Jennifer Goodman Linn You Fearless

Preparing for the Storm Ahead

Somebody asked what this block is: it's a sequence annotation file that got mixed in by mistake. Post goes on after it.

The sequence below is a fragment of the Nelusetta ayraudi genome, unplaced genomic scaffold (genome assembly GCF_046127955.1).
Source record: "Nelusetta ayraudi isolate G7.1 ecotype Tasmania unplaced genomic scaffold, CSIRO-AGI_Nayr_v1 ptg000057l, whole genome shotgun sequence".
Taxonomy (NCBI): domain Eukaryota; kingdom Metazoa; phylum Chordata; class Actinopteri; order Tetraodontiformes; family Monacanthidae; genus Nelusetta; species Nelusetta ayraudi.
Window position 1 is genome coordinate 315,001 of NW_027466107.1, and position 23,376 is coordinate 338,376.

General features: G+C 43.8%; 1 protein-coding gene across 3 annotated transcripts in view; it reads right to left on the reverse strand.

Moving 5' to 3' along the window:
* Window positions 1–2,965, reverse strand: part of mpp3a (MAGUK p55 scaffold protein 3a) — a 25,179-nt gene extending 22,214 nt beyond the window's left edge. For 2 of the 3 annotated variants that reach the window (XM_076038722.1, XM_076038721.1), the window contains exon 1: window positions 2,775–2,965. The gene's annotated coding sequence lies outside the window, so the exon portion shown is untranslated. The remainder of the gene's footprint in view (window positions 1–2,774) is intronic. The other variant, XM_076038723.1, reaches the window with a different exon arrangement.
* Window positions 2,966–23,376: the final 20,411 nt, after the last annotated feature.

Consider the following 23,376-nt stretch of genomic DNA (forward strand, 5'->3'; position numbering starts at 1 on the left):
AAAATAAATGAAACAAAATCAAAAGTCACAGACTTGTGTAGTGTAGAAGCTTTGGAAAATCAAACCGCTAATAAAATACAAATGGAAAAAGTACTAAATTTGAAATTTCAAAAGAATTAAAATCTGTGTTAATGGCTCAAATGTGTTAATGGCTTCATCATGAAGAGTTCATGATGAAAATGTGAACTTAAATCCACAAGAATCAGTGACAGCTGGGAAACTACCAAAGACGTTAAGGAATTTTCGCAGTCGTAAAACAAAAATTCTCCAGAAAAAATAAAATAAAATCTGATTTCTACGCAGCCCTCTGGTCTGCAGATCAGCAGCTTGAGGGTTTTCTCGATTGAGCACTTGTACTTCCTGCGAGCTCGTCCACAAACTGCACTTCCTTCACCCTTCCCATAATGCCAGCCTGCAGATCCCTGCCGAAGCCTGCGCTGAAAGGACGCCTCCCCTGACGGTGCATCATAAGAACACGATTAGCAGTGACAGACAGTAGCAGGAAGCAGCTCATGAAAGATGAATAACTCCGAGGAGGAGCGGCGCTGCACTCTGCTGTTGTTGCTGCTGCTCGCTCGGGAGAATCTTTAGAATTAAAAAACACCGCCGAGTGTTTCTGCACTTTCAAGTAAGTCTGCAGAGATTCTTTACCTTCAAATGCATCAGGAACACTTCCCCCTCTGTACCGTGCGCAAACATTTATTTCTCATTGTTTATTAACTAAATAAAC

I’m not sure if I believe in God but I do believe that most things happen for a reason. For instance, I always think that it makes sense that I got really sick in the fall right after my family was able to enjoy a lovely week at our rented beach house in Long Beach Island. It was as if some greater power wanted to give me that wonderful experience knowing that I would look back and cherish it often in the dark times ahead. While I was in Arizona the last two weeks I couldn’t help but feel like that chain of events was about to happen again; that I was given this wonderful two weeks of R&R, healthy eating and exercise to prepare me for the tough battle ahead. I knew that I had my six-week CT scan the day I returned and I tried to convince myself that the bloated feeling in my belly and my slight potbelly was just because I was getting strong again and gaining weight (I am back to 112 lbs…a full 15 lbs heaver than when I was at my low point which is great!) As my doctors have said all along, “You know your body better than anybody Jen, you’re often the first one to know that your tumors are growing before we even administer a scan.” Well, unfortunately they are right. My tests showed that although my heart is handling the toxic chemo amazingly well, it doesn’t matter because this chemo regimen is no longer working. After a few months of miraculous results, my tumor cells seem to have become resistant to the chemotherapy and we need to find another treatment plan. It’s really ironic given that the last month I increased my exercise routine, enhanced the ability to control my stress levels and more strictly followed the anti-cancer diet that I am subscribing to. Well, we’ve all known that this disease doesn’t discriminate. And it would be wrong to say that Dave and I were not fully aware that this moment would come at some point. Yes, we believe in miracles, but given my medical history we knew that the chemo would likely only work for so long and we would have to try something else. We are consulting with the best doctors in NY, Chicago and Boston and we will hopefully have a plan in place by next week. It never gets easy hearing the best in the business tell you that “you’re in a very tough spot” and “at this point we are grasping at straws”. That being said, we do believe in miracles. Given this medical setback, we are handling things as best as we can. There were two moments during the meeting with my Doctor that I had a hard time containing my emotions: